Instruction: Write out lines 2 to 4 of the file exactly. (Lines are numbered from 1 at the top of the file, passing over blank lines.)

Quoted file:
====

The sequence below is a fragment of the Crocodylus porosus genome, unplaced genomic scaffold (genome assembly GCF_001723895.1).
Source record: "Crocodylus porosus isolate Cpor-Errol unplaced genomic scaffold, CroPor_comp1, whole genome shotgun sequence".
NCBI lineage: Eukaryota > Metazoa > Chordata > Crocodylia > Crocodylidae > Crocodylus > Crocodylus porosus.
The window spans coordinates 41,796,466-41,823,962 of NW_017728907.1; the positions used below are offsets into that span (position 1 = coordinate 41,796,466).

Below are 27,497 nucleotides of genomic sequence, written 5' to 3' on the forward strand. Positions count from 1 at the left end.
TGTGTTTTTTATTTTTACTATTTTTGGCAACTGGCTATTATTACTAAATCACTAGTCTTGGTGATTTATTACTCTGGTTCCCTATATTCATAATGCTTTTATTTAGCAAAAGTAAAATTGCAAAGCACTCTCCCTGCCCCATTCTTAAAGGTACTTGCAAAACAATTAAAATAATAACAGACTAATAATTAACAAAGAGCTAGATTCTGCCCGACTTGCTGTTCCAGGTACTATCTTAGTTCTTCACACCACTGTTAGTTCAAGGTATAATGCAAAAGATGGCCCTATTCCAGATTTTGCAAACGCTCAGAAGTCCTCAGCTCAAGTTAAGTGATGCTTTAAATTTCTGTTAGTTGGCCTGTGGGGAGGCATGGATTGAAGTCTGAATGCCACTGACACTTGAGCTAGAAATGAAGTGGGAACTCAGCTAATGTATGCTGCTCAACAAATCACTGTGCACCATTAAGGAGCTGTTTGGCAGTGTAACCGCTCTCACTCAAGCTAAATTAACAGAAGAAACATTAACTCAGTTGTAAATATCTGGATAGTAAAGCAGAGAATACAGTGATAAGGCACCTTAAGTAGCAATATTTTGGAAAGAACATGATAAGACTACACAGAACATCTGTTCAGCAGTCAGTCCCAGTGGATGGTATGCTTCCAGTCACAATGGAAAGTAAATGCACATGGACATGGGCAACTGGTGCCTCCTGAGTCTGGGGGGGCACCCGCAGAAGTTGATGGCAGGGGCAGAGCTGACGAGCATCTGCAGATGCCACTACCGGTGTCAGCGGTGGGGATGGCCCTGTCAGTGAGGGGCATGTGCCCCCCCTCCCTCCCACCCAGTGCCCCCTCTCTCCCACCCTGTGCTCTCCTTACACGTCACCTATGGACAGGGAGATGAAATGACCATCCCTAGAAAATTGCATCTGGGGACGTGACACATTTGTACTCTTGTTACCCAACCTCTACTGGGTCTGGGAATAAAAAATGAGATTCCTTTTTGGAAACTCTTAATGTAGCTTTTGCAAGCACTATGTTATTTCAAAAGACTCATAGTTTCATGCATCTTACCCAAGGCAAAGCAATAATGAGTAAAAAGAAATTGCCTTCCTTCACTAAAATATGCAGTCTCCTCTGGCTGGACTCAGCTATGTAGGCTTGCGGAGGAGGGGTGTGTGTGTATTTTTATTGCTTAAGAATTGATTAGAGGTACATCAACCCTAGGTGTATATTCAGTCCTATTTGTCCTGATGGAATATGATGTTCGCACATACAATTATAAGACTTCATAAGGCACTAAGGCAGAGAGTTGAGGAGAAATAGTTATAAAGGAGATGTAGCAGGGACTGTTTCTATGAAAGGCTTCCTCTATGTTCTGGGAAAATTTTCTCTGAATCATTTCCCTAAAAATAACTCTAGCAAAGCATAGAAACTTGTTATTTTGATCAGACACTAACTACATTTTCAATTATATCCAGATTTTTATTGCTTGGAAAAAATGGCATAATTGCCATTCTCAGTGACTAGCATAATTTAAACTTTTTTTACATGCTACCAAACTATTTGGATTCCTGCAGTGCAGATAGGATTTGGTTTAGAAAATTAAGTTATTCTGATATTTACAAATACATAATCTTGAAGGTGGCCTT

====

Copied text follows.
Source record: "Crocodylus porosus isolate Cpor-Errol unplaced genomic scaffold, CroPor_comp1, whole genome shotgun sequence".
NCBI lineage: Eukaryota > Metazoa > Chordata > Crocodylia > Crocodylidae > Crocodylus > Crocodylus porosus.
The window spans coordinates 41,796,466-41,823,962 of NW_017728907.1; the positions used below are offsets into that span (position 1 = coordinate 41,796,466).